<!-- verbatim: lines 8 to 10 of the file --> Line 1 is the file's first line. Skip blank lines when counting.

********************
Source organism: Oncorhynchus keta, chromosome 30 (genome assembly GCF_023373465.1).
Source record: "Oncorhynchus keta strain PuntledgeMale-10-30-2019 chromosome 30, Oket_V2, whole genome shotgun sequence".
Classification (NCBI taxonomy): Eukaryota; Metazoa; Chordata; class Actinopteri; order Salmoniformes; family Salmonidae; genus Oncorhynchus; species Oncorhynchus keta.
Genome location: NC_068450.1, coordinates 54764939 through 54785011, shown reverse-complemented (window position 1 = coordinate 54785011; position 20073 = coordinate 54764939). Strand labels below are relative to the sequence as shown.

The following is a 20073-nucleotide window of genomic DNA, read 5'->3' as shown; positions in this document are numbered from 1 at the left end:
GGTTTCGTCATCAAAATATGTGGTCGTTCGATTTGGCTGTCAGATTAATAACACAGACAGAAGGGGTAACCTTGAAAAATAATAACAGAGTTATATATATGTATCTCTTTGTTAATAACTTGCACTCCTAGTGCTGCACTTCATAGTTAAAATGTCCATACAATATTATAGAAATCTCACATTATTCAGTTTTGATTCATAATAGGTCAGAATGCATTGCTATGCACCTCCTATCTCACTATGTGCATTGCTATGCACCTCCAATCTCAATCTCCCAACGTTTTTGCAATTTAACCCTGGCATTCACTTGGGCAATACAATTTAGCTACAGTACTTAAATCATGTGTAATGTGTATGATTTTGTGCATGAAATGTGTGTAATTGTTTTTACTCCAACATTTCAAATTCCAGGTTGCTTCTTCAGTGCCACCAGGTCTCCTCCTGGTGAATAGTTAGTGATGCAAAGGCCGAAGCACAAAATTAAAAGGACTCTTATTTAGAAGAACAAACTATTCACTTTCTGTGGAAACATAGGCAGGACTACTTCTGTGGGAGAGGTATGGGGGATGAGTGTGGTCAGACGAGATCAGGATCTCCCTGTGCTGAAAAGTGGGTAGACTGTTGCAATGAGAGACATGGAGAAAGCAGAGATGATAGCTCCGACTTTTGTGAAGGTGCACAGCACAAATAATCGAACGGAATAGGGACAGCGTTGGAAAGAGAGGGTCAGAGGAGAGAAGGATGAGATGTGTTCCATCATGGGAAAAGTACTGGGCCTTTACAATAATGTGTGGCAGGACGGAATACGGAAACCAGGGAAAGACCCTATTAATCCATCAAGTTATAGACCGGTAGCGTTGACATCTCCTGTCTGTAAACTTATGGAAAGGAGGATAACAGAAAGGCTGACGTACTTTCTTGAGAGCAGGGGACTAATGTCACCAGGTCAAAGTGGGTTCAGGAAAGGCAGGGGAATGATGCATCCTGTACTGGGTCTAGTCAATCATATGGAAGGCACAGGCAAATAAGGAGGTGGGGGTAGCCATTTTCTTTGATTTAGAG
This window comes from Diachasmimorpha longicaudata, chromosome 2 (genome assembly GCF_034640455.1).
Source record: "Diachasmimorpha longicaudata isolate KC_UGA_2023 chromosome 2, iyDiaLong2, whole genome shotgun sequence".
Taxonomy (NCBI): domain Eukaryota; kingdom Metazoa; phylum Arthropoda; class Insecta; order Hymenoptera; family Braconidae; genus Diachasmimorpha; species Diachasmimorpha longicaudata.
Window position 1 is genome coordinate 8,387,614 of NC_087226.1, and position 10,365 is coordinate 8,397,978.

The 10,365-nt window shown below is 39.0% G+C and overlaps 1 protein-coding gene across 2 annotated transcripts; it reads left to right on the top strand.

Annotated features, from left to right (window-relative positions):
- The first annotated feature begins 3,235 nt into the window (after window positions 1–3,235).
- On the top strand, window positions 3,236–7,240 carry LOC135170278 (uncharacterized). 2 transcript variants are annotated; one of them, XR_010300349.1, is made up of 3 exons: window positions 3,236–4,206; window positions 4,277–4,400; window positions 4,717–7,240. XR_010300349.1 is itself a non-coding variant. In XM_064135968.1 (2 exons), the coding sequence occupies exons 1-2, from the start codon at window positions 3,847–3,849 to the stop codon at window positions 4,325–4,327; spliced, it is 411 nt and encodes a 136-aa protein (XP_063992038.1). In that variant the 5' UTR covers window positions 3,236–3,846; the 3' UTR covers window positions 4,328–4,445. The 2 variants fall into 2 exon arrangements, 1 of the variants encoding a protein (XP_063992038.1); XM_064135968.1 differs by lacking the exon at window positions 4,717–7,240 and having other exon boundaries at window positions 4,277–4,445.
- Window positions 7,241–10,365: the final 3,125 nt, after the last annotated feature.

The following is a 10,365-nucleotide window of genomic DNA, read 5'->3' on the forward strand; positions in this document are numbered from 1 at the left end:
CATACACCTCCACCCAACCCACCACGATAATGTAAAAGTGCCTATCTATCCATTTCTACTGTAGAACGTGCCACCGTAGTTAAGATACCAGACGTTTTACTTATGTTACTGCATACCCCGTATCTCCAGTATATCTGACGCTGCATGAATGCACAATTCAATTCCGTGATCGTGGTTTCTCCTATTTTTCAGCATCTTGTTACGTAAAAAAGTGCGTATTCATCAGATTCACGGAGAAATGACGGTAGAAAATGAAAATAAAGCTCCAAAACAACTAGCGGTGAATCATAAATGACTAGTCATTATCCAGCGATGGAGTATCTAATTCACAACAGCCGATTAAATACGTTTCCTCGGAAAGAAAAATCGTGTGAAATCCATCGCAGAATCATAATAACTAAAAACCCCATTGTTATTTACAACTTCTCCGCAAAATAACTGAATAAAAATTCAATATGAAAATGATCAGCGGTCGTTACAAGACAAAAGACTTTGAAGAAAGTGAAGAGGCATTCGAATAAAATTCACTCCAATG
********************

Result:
Source record: "Diachasmimorpha longicaudata isolate KC_UGA_2023 chromosome 2, iyDiaLong2, whole genome shotgun sequence".
Taxonomy (NCBI): domain Eukaryota; kingdom Metazoa; phylum Arthropoda; class Insecta; order Hymenoptera; family Braconidae; genus Diachasmimorpha; species Diachasmimorpha longicaudata.
Window position 1 is genome coordinate 8,387,614 of NC_087226.1, and position 10,365 is coordinate 8,397,978.